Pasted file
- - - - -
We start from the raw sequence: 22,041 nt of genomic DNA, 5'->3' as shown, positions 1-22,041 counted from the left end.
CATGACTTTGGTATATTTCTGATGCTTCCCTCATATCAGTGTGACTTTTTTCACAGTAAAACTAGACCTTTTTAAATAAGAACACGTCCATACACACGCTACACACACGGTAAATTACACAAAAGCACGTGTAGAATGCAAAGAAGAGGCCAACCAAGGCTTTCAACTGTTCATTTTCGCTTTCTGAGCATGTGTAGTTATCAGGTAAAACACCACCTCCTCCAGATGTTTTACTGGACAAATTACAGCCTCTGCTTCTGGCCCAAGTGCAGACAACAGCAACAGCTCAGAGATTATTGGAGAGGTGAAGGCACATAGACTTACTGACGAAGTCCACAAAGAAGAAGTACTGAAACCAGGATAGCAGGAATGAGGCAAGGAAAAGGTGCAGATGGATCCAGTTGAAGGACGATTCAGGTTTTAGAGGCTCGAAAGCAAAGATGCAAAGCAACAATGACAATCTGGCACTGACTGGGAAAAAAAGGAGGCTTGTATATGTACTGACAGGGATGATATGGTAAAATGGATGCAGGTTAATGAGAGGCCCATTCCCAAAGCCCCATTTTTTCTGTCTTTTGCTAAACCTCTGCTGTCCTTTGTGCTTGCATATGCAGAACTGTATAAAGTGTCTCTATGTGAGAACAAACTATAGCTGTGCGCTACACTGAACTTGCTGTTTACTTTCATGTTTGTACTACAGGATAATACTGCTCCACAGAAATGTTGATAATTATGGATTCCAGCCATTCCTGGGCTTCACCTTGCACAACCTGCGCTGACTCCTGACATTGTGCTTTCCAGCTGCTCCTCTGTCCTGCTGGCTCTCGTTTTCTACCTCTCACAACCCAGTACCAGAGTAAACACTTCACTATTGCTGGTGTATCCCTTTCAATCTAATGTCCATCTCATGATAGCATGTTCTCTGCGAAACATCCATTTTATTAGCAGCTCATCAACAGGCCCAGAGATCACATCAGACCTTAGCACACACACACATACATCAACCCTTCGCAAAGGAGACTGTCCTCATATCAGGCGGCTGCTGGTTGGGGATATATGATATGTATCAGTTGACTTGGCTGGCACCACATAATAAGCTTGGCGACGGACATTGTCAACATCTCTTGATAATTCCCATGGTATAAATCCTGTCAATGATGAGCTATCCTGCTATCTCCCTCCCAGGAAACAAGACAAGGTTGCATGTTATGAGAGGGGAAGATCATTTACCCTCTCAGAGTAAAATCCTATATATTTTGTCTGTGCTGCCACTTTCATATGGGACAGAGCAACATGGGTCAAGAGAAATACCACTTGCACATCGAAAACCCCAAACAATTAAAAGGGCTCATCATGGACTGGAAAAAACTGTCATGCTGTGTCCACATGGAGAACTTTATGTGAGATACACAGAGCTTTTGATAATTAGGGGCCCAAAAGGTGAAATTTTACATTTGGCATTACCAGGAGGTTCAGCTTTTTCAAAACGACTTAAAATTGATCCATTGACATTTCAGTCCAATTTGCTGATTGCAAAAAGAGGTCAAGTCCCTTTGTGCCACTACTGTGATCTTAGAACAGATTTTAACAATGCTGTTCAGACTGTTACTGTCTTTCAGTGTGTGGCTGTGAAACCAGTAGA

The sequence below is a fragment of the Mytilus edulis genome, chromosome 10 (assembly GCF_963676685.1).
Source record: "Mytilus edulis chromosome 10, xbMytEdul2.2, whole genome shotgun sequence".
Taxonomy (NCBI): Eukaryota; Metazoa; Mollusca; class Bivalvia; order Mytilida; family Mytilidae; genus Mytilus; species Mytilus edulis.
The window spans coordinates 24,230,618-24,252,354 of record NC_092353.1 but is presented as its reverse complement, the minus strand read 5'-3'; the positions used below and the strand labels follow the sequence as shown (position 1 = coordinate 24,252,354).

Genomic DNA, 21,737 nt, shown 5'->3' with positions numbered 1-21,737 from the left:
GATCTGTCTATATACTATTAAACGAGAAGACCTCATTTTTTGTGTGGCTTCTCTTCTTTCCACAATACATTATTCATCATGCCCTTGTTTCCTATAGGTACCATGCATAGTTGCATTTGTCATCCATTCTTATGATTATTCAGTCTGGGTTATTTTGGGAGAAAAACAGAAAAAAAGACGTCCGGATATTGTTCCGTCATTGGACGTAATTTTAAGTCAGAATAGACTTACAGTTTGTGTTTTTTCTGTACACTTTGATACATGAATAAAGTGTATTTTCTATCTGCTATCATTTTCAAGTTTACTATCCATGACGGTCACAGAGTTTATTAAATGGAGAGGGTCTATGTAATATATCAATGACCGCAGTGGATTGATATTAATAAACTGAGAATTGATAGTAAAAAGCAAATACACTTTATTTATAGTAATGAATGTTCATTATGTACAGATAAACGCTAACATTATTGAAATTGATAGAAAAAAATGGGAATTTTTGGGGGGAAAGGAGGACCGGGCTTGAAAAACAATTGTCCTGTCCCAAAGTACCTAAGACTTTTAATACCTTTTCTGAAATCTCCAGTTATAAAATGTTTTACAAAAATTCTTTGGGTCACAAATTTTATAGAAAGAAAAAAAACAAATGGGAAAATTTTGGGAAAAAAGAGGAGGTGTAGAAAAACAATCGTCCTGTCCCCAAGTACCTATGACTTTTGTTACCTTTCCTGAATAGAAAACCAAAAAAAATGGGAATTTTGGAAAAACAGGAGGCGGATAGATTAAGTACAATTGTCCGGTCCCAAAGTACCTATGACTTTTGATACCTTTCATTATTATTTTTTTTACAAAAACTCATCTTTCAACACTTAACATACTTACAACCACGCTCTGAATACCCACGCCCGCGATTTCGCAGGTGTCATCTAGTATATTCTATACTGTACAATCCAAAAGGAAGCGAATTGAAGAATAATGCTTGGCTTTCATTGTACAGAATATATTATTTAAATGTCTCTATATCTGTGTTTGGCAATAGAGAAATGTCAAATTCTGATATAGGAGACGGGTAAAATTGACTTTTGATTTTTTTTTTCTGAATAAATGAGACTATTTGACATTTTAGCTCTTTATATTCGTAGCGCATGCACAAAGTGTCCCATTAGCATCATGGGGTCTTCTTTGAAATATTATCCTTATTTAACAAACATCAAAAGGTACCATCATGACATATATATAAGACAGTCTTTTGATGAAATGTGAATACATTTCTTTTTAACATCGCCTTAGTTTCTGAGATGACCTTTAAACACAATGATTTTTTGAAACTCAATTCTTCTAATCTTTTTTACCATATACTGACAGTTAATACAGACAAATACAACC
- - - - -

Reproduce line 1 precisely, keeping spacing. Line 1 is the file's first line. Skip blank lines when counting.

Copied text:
We start from the raw sequence: 22,041 nt of genomic DNA, 5'->3' as shown, positions 1-22,041 counted from the left end.